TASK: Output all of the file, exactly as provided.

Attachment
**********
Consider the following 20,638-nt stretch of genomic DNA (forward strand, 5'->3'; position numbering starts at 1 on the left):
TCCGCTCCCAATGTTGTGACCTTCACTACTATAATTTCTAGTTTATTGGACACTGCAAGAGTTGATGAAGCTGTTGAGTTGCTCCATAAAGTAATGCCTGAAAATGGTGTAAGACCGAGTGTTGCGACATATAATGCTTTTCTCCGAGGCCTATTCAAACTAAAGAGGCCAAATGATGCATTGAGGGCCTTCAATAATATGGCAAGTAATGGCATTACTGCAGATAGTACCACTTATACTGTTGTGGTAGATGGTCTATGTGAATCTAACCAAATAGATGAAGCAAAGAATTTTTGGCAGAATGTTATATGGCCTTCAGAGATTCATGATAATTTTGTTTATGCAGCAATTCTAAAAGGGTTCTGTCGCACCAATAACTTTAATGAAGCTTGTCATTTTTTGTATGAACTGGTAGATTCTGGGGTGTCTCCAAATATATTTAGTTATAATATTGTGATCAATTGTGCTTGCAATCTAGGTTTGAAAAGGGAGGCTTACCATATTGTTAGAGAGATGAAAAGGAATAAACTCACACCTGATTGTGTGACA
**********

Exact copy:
Consider the following 20,638-nt stretch of genomic DNA (forward strand, 5'->3'; position numbering starts at 1 on the left):
TCCGCTCCCAATGTTGTGACCTTCACTACTATAATTTCTAGTTTATTGGACACTGCAAGAGTTGATGAAGCTGTTGAGTTGCTCCATAAAGTAATGCCTGAAAATGGTGTAAGACCGAGTGTTGCGACATATAATGCTTTTCTCCGAGGCCTATTCAAACTAAAGAGGCCAAATGATGCATTGAGGGCCTTCAATAATATGGCAAGTAATGGCATTACTGCAGATAGTACCACTTATACTGTTGTGGTAGATGGTCTATGTGAATCTAACCAAATAGATGAAGCAAAGAATTTTTGGCAGAATGTTATATGGCCTTCAGAGATTCATGATAATTTTGTTTATGCAGCAATTCTAAAAGGGTTCTGTCGCACCAATAACTTTAATGAAGCTTGTCATTTTTTGTATGAACTGGTAGATTCTGGGGTGTCTCCAAATATATTTAGTTATAATATTGTGATCAATTGTGCTTGCAATCTAGGTTTGAAAAGGGAGGCTTACCATATTGTTAGAGAGATGAAAAGGAATAAACTCACACCTGATTGTGTGACA